Fighting cancer from the inside out, sacrificing sensitivity for tenderness, and rewriting lunar history. This week’s coolest things flip the script.
What is it? Duke University researchers developed a cancer treatment that irradiates tumors from within the body.
Why does it matter? Chemotherapy and radiation are often used in conjunction to fight cancer; the chemo makes cells more susceptible to radiation. But radiation can be applied only for short periods and results in damage to healthy surrounding tissues.
How does it work? The researchers encased radioactive iodine-131 (a common isotope used in medicine) in an amino acid–based substance that forms a gel when injected into a warm human body. The iodine-131 emits beta radiation that escapes the gel and attacks the tumor without reaching surrounding tissues. In tests, the implant eliminated tumors in 80% of mice with notoriously hard-to-treat pancreatic cancer, without causing radiation-related side effects. Jefferey Schaal, first author of a paper in Nature Biomedical Engineering, said he believes the implant’s constant radiation improves the chemo’s effects. “That makes us think that this approach might actually work better than external beam therapy for many other cancers, too.”
Video credit: Harvard Microrobotics Lab/Harvard SEAS
What is it? Harvard engineers made a robotic tentacle gripper that can grasp delicate objects.
Why does it matter? Getting robots to grab and hold fragile objects is a complicated task requiring sensors, feedback, and operator skill. The tentacle robot offers a simple and gentle solution that could be used for picking produce, medical procedures, or handling of delicate artifacts.
How does it work? Inspired by jellyfish tentacles, the gripper consists of about a dozen thin, foot-long rubber tubes that engage when inflated. One side of each tube is made of thicker rubber than the other. When they’re filled with air, the tubes curl up, ensnaring whatever they’re in touch with. Though each one is weak, they entangle with the object and one another, strengthening the grip. “We designed a gripper that is greater than the sum of its parts and a grasping strategy that can adapt to a range of complex objects,” said Kaitlyn Becker, first author of a study in PNAS.
What is it? An international group of researchers identified two molecules that dampen pain without the dangerous side effects of opioids.
Why does it matter? Medications that target opioid receptors are highly effective at relieving pain, but they are addictive and sedative, and can fatally slow breathing. “We are particularly pleased about the fact that none of the new compounds caused sedation, even at considerably higher doses than those that would be required for pain relief,” said Peter Gmeiner, of Germany’s Friedrich-Alexander-Universität.
How does it work? The team searched a large molecular database for compounds that bind to other receptors also involved in pain response. They whittled the candidates down from 300 million to 48 by performing binding-site docking simulations. Two showed effective pain reduction in animal tests. The results were published in Science. Gmeiner stressed that the research is preliminary but offers a potential avenue toward alternatives to opioid pain treatments.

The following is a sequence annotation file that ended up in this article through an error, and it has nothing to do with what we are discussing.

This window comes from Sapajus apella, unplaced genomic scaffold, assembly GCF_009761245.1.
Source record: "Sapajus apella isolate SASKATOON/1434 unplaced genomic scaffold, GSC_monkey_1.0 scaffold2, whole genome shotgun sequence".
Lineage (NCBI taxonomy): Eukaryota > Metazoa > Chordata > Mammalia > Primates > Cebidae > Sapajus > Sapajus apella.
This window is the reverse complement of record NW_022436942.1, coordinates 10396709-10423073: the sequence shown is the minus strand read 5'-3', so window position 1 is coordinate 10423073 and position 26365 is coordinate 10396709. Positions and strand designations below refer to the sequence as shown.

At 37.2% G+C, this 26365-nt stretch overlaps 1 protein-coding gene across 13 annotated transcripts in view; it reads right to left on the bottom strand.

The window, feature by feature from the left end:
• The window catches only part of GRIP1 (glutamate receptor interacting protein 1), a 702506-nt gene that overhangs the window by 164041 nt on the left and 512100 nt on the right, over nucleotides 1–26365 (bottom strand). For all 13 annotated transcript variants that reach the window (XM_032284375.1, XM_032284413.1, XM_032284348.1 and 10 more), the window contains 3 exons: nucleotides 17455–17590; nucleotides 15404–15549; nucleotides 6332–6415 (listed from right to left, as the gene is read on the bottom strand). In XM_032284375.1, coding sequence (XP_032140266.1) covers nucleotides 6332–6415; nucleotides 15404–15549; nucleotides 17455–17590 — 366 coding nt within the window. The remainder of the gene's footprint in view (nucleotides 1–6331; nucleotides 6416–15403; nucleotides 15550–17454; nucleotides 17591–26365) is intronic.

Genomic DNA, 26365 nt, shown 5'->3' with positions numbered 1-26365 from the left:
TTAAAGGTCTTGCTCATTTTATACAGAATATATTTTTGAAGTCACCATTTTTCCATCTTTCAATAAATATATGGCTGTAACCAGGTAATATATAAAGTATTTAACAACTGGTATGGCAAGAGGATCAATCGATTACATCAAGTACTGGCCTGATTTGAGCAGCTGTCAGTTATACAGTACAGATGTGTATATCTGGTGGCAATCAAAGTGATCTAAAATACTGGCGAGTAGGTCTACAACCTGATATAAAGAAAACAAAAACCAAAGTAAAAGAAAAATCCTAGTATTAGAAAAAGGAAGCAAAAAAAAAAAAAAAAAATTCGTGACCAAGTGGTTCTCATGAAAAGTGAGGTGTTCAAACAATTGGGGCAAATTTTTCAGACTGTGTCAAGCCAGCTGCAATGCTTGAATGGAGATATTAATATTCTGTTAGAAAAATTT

What is it? Max Planck Institute researchers sequenced the genomes of the first known Neanderthal family.
Why does it matter? Ancient DNA has helped broaden our understanding of when and where early humans lived. This is the first time researchers have identified DNA from multiple members of a group of Neanderthals. “For the first time, we can use genetics to study the social organization of a Neanderthal community,” said Laurits Skov, first author of a study in Nature.
How does it work? The researchers sequenced the genomes of 13 individuals whose remains were found in a cave in Siberia, where Neanderthals lived 54,000 years ago. They identified two sets of relatives, including a father and his teenage daughter. Genetic analysis suggested that the community consisted of 10 to 20 individuals, and that women introduced diversity into the gene pool, having moved from other communities.
Video and top image credit: NASA’s Ames Research Center
What is it? NASA scientists have a new theory on how — and how quickly — the moon was formed.
Why does it matter? It is understood that the moon was formed when a Mars-size object called Theia collided with Earth. But no theory of how it happened accounts for every aspect of the moon’s composition and orbit. A new NASA simulation seems to fill in some gaps. “This opens up a whole new range of possible starting places for the Moon’s evolution,” said Jacob Kegerreis, lead author of a study in The Astrophysical Journal Letters.
How does it work? Previous theories suggest that it took months, even years, for the debris of the collision to coalesce into what we now know as our moon. The high-resolution simulation shows that the moon may have formed within mere hours and been launched directly into orbit. The model could also explain why the moon’s composition is so similar to Earth’s and why its orbit is tilted.